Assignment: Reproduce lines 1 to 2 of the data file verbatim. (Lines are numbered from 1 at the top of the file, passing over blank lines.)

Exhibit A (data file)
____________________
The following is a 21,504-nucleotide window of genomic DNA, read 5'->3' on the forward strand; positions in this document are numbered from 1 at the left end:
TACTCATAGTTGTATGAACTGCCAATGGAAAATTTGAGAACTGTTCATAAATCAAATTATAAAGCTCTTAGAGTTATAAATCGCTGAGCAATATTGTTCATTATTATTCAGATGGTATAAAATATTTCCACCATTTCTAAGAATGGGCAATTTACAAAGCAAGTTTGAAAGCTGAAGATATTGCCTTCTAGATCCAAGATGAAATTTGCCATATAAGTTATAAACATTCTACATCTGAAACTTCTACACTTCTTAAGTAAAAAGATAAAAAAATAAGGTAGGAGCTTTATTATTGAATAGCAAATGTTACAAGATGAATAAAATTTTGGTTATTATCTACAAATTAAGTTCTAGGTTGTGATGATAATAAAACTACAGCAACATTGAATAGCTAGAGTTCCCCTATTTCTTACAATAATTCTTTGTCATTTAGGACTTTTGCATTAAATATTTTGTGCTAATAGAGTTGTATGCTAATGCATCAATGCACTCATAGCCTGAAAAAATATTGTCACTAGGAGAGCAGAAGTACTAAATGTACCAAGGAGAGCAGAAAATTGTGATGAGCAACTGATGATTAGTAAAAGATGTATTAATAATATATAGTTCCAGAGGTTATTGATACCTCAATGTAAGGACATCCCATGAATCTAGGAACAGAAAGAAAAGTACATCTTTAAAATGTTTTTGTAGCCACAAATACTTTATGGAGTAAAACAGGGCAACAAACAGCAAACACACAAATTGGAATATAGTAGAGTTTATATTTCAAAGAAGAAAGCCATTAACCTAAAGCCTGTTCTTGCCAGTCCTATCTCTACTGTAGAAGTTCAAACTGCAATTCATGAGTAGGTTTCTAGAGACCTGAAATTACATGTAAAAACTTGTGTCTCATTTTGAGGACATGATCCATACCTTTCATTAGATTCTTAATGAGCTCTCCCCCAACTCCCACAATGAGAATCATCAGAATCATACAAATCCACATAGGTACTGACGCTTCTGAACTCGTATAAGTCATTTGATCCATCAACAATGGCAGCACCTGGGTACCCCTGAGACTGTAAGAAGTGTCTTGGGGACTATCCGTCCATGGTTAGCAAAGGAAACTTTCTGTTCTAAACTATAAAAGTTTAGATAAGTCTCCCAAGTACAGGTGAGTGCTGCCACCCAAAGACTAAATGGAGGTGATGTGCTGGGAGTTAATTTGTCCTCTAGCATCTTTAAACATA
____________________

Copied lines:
The following is a 21,504-nucleotide window of genomic DNA, read 5'->3' on the forward strand; positions in this document are numbered from 1 at the left end:
TACTCATAGTTGTATGAACTGCCAATGGAAAATTTGAGAACTGTTCATAAATCAAATTATAAAGCTCTTAGAGTTATAAATCGCTGAGCAATATTGTTCATTATTATTCAGATGGTATAAAATATTTCCACCATTTCTAAGAATGGGCAATTTACAAAGCAAGTTTGAAAGCTGAAGATATTGCCTTCTAGATCCAAGATGAAATTTGCCATATAAGTTATAAACATTCTACATCTGAAACTTCTACACTTCTTAAGTAAAAAGATAAAAAAATAAGGTAGGAGCTTTATTATTGAATAGCAAATGTTACAAGATGAATAAAATTTTGGTTATTATCTACAAATTAAGTTCTAGGTTGTGATGATAATAAAACTACAGCAACATTGAATAGCTAGAGTTCCCCTATTTCTTACAATAATTCTTTGTCATTTAGGACTTTTGCATTAAATATTTTGTGCTAATAGAGTTGTATGCTAATGCATCAATGCACTCATAGCCTGAAAAAATATTGTCACTAGGAGAGCAGAAGTACTAAATGTACCAAGGAGAGCAGAAAATTGTGATGAGCAACTGATGATTAGTAAAAGATGTATTAATAATATATAGTTCCAGAGGTTATTGATACCTCAATGTAAGGACATCCCATGAATCTAGGAACAGAAAGAAAAGTACATCTTTAAAATGTTTTTGTAGCCACAAATACTTTATGGAGTAAAACAGGGCAACAAACAGCAAACACACAAATTGGAATATAGTAGAGTTTATATTTCAAAGAAGAAAGCCATTAACCTAAAGCCTGTTCTTGCCAGTCCTATCTCTACTGTAGAAGTTCAAACTGCAATTCATGAGTAGGTTTCTAGAGACCTGAAATTACATGTAAAAACTTGTGTCTCATTTTGAGGACATGATCCATACCTTTCATTAGATTCTTAATGAGCTCTCCCCCAACTCCCACAATGAGAATCATCAGAATCATACAAATCCACATAGGTACTGACGCTTCTGAACTCGTATAAGTCATTTGATCCATCAACAATGGCAGCACCTGGGTACCCCTGAGACTGTAAGAAGTGTCTTGGGGACTATCCGTCCATGGTTAGCAAAGGAAACTTTCTGTTCTAAACTATAAAAGTTTAGATAAGTCTCCCAAGTACAGGTGAGTGCTGCCACCCAAAGACTAAATGGAGGTGATGTGCTGGGAGTTAATTTGTCCTCTAGCATCTTTAAACATA